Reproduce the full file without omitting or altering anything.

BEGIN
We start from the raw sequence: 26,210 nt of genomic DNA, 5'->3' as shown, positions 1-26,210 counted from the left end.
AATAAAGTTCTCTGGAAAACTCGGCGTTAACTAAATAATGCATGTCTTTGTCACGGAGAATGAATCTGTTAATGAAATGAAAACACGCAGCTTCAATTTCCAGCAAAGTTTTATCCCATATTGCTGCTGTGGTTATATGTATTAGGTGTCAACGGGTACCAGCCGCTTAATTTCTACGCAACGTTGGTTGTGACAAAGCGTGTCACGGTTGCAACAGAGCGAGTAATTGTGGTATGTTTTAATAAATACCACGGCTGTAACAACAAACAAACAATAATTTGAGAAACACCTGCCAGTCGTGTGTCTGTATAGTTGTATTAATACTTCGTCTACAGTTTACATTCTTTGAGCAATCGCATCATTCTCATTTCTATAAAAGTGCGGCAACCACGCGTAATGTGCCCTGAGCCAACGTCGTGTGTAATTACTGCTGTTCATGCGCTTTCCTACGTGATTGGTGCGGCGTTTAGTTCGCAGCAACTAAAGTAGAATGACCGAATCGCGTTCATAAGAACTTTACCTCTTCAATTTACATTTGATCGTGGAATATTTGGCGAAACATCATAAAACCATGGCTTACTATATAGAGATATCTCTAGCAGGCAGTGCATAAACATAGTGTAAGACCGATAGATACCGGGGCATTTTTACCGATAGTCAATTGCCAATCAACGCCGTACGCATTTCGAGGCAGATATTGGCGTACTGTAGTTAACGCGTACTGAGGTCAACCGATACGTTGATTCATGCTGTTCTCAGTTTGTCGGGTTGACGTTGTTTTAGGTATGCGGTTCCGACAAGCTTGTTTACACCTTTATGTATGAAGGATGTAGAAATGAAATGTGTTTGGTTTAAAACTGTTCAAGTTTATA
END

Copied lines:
We start from the raw sequence: 26,210 nt of genomic DNA, 5'->3' as shown, positions 1-26,210 counted from the left end.
AATAAAGTTCTCTGGAAAACTCGGCGTTAACTAAATAATGCATGTCTTTGTCACGGAGAATGAATCTGTTAATGAAATGAAAACACGCAGCTTCAATTTCCAGCAAAGTTTTATCCCATATTGCTGCTGTGGTTATATGTATTAGGTGTCAACGGGTACCAGCCGCTTAATTTCTACGCAACGTTGGTTGTGACAAAGCGTGTCACGGTTGCAACAGAGCGAGTAATTGTGGTATGTTTTAATAAATACCACGGCTGTAACAACAAACAAACAATAATTTGAGAAACACCTGCCAGTCGTGTGTCTGTATAGTTGTATTAATACTTCGTCTACAGTTTACATTCTTTGAGCAATCGCATCATTCTCATTTCTATAAAAGTGCGGCAACCACGCGTAATGTGCCCTGAGCCAACGTCGTGTGTAATTACTGCTGTTCATGCGCTTTCCTACGTGATTGGTGCGGCGTTTAGTTCGCAGCAACTAAAGTAGAATGACCGAATCGCGTTCATAAGAACTTTACCTCTTCAATTTACATTTGATCGTGGAATATTTGGCGAAACATCATAAAACCATGGCTTACTATATAGAGATATCTCTAGCAGGCAGTGCATAAACATAGTGTAAGACCGATAGATACCGGGGCATTTTTACCGATAGTCAATTGCCAATCAACGCCGTACGCATTTCGAGGCAGATATTGGCGTACTGTAGTTAACGCGTACTGAGGTCAACCGATACGTTGATTCATGCTGTTCTCAGTTTGTCGGGTTGACGTTGTTTTAGGTATGCGGTTCCGACAAGCTTGTTTACACCTTTATGTATGAAGGATGTAGAAATGAAATGTGTTTGGTTTAAAACTGTTCAAGTTTATA